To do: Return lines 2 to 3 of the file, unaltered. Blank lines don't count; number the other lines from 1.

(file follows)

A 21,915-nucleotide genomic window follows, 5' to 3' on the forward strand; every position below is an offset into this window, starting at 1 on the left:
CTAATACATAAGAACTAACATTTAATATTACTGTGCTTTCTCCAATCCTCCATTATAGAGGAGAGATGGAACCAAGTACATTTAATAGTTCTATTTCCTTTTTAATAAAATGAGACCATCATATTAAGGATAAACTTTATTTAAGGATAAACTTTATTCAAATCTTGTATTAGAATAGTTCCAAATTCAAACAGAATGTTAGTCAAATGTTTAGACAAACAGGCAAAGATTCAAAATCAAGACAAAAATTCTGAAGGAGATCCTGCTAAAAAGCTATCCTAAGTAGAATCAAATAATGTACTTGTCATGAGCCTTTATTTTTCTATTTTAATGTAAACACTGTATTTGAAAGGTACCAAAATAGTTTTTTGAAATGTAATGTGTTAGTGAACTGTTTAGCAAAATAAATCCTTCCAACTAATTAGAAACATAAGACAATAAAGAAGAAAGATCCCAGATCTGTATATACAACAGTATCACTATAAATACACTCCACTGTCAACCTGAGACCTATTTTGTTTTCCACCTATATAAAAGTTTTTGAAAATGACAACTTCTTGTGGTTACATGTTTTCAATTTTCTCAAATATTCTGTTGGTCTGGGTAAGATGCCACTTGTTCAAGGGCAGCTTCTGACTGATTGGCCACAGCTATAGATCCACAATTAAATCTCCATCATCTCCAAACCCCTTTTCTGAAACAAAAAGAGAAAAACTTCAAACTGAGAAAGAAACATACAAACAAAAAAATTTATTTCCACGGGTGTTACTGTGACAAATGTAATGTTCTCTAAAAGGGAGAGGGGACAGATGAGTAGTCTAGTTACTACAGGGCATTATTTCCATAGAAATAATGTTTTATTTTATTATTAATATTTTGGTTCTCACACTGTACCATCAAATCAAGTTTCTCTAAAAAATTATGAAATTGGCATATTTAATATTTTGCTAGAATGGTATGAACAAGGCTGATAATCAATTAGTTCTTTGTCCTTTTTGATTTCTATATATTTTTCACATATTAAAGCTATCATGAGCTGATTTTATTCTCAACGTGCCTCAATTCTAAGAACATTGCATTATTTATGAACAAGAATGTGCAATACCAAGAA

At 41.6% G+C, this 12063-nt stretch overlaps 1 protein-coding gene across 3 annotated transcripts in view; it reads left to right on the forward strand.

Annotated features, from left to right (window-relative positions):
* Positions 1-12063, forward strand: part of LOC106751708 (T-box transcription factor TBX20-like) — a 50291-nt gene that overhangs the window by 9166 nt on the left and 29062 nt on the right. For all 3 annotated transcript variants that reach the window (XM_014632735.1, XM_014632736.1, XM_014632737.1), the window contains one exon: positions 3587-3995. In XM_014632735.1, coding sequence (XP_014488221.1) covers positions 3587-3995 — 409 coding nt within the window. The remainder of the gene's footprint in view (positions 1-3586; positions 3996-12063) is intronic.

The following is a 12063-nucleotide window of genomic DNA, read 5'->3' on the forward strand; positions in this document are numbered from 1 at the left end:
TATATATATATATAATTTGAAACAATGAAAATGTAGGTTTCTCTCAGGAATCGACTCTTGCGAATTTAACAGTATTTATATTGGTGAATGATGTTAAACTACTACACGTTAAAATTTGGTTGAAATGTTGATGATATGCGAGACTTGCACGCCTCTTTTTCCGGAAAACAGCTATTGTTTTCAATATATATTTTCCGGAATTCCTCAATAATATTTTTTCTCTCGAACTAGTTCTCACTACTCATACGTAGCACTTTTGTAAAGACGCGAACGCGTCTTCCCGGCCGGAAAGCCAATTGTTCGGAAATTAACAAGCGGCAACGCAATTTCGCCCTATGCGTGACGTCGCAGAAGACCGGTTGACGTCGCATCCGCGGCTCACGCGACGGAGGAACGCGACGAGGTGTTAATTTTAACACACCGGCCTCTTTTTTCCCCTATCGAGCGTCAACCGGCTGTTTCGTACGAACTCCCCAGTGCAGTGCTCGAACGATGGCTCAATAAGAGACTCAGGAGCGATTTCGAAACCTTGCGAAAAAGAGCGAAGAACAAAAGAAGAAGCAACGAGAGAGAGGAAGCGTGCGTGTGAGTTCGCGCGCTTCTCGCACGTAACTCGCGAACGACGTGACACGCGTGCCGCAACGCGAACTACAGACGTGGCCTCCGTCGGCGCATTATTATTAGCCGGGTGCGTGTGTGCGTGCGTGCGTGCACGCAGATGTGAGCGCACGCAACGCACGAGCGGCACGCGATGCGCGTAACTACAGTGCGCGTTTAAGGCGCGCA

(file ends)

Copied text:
CTAATACATAAGAACTAACATTTAATATTACTGTGCTTTCTCCAATCCTCCATTATAGAGGAGAGATGGAACCAAGTACATTTAATAGTTCTATTTCCTTTTTAATAAAATGAGACCATCATATTAAGGATAAACTTTATTTAAGGATAAACTTTATTCAAATCTTGTATTAGAATAGTTCCAAATTCAAACAGAATGTTAGTCAAATGTTTAGACAAACAGGCAAAGATTCAAAATCAAGACAAAAATTCTGAAGGAGATCCTGCTAAAAAGCTATCCTAAGTAGAATCAAATAATGTACTTGTCATGAGCCTTTATTTTTCTATTTTAATGTAAACACTGTATTTGAAAGGTACCAAAATAGTTTTTTGAAATGTAATGTGTTAGTGAACTGTTTAGCAAAATAAATCCTTCCAACTAATTAGAAACATAAGACAATAAAGAAGAAAGATCCCAGATCTGTATATACAACAGTATCACTATAAATACACTCCACTGTCAACCTGAGACCTATTTTGTTTTCCACCTATATAAAAGTTTTTGAAAATGACAACTTCTTGTGGTTACATGTTTTCAATTTTCTCAAATATTCTGTTGGTCTGGGTAAGATGCCACTTGTTCAAGGGCAGCTTCTGACTGATTGGCCACAGCTATAGATCCACAATTAAATCTCCATCATCTCCAAACCCCTTTTCTGAAACAAAAAGAGAAAAACTTCAAACTGAGAAAGAAACATACAAACAAAAAAATTTATTTCCACGGGTGTTACTGTGACAAATGTAATGTTCTCTAAAAGGGAGAGGGGACAGATGAGTAGTCTAGTTACTACAGGGCATTATTTCCATAGAAATAATGTTTTATTTTATTATTAATATTTTGGTTCTCACACTGTACCATCAAATCAAGTTTCTCTAAAAAATTATGAAATTGGCATATTTAATATTTTGCTAGAATGGTATGAACAAGGCTGATAATCAATTAGTTCTTTGTCCTTTTTGATTTCTATATATTTTTCACATATTAAAGCTATCATGAGCTGATTTTATTCTCAACGTGCCTCAATTCTAAGAACATTGCATTATTTATGAACAAGAATGTGCAATACCAAGAA

At 41.6% G+C, this 12063-nt stretch overlaps 1 protein-coding gene across 3 annotated transcripts in view; it reads left to right on the forward strand.